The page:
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Summers: Killing Tax Deal Could Cause Double Dip Recession Summers: Killing Tax Deal Could Cause Double Dip Recession

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White House

Summers: Killing Tax Deal Could Cause Double Dip Recession

Strong words from the outgoing White House economic adviser.

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National Economic Council Director Lawrence Summers speaks at the World Economic Forum in January. His comments today about the president's tax deal seemed at odds with previous forecasts that chances of a "double-dip" recession were small.

Updated at 4:34 p.m. on December 8.

A top economic adviser to President Obama warns that failure to ratify the tax compromise forged with congressional Republicans could cause a double-dip recession. 

 

Lawrence Summers, the chair of the National Economic Council and former Treasury Secretary, will leave his post later this month. The White House and most economic forecasters have suggested that it's unlikely for the economy to fall back into recession, but Summers' comments seemed to raise the stakes in the debate as the White House works hard to rally Democrats angered that tax rates for wealthier Americans will be allowed to continue for two more years under the accord. 

Summers warned today that if Congress fails to approve the tax deal the president struck with Republicans in the next two weeks, it “would materially increase the risk that the economy would stall out” and the country would suffer what he called "a double-dip" recession.

Stressing the point, he repeated that the failure to pass the package “would significantly increase the risk” to the economy.

 

Summers’ comments came in a White House briefing along with senior adviser David Axelrod and press secretary Robert Gibbs.

Gibbs added, “We want to get this done quickly.”

Summers stressed the fact that economists have revised their forecasts for jobs and the economy based on the deal reached by the president. Failure in Congress, he said, would force economists to project more joblessness and a weaker economy. “It is important to understand that if this process were to hypothetically break down,” he said, not only would those upper revisions be reversed “but a set of downward revisions would commence.” He added, “I don’t think at the end of the day, the Congress will take a step that materially increases the risk that this economy would stall out.”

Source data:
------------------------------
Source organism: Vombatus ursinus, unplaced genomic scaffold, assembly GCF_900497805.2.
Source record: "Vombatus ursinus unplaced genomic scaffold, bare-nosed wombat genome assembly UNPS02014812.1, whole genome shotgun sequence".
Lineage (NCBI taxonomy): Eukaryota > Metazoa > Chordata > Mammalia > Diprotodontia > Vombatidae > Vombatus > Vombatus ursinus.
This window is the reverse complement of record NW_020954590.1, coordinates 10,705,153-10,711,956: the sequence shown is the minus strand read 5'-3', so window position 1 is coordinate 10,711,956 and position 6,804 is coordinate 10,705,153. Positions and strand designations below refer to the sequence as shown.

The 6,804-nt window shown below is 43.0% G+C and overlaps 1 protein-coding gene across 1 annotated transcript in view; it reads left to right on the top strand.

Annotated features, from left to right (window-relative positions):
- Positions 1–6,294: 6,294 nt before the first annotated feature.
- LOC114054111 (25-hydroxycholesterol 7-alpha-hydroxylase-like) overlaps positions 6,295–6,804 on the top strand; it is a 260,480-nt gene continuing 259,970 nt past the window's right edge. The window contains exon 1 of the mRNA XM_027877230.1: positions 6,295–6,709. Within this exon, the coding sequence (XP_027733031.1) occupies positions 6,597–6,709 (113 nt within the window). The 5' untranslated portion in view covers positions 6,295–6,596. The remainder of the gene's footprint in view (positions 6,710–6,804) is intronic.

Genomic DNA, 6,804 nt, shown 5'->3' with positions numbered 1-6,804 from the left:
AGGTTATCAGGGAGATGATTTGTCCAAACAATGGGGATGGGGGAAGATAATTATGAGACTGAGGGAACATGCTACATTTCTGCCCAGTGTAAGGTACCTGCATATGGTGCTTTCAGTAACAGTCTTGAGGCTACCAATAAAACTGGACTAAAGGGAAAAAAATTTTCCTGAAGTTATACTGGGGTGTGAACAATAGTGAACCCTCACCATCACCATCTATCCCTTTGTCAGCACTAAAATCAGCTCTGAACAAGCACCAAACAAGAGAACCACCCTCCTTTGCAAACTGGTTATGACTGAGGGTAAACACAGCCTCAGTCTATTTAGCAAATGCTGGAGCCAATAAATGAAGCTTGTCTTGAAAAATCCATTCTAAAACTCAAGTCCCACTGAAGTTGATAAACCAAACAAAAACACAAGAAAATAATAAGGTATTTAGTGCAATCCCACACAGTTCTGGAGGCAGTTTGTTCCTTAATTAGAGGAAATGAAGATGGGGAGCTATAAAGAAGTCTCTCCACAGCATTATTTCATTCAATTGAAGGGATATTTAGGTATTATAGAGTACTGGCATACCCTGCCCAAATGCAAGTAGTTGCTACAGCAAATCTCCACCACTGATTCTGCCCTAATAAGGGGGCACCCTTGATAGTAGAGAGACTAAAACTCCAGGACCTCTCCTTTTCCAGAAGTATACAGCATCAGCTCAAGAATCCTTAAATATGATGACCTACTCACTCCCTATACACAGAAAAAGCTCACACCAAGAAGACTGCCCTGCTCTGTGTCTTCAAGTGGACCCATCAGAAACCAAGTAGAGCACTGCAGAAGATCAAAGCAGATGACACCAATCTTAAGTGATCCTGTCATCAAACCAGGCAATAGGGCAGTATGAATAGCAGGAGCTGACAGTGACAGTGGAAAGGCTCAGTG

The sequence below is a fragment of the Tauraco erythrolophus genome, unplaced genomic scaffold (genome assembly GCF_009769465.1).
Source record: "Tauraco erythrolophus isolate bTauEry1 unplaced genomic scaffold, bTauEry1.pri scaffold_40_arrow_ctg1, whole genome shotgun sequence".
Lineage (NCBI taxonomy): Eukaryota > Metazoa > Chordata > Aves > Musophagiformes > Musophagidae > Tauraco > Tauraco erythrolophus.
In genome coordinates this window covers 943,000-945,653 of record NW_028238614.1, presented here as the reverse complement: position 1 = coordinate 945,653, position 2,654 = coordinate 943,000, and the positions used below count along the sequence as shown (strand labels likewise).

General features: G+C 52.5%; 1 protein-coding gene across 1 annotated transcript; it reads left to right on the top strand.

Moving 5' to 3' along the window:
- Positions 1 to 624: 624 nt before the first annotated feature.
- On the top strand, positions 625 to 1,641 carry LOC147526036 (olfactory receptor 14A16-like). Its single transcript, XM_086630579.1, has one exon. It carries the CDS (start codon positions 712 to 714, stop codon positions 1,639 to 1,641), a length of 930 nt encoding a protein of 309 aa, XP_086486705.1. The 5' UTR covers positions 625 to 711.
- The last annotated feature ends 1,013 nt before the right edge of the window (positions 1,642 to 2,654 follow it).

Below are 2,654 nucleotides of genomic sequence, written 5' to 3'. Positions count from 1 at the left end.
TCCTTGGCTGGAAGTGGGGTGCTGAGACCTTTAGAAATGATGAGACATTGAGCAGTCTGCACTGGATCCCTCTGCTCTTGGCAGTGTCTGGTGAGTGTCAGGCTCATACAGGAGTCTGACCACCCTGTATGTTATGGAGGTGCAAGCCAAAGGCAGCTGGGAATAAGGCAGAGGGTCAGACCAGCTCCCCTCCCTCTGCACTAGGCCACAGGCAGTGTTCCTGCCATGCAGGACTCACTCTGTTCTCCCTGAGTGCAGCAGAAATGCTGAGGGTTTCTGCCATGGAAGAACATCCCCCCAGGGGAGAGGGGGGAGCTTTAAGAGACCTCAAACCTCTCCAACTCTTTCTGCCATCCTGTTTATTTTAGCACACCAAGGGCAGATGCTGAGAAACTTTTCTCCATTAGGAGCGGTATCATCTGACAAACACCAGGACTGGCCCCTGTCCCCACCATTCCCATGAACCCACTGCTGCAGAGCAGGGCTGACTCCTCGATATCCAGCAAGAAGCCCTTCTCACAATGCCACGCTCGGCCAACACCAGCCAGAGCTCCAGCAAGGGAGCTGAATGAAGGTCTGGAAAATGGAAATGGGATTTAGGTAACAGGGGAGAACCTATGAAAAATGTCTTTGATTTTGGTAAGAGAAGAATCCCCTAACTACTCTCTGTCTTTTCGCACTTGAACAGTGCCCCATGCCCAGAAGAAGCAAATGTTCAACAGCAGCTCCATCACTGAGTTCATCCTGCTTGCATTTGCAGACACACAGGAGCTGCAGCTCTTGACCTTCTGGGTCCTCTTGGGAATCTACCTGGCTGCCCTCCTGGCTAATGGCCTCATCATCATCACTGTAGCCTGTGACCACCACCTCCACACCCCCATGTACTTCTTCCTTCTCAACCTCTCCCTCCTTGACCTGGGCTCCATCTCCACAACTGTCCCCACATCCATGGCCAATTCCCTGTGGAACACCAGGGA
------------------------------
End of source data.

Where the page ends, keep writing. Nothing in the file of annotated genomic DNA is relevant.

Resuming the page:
Economic forecasters did say the fallout from a failure to pass a tax compromise of some sort would be substantial, though just how substantial remained unclear. PNC chief economist Stuart Hoffman said he didn’t think a breakdown in tax talks alone would be sufficient to cause a double-dip, but in tandem with an outside shock from Europe, for instance, he said it could occur.

 

Hoffman added that fear of a technical recession aside, failure to strike a deal could kill hopes of a nascent job market recovery. “Call it a double-dip or just call it purgatory,” he said. “A tax hike now would be a terrible way to usher in 2011.”

Economist Zach Pandl of Nomura Securities went further, calling a second recession "extremely plausible" if the tax cuts failed. But Pandl added that he didn’t find that outcome likely.

“From our seat, there are only two ways this will play out," he said. "One is they'll pass it with no problem. Or two, they won't pass it, the market is going to tank, and then they'll pass it -- sort of like with TARP.”

with Clifford Marks contributing contributed to this article.

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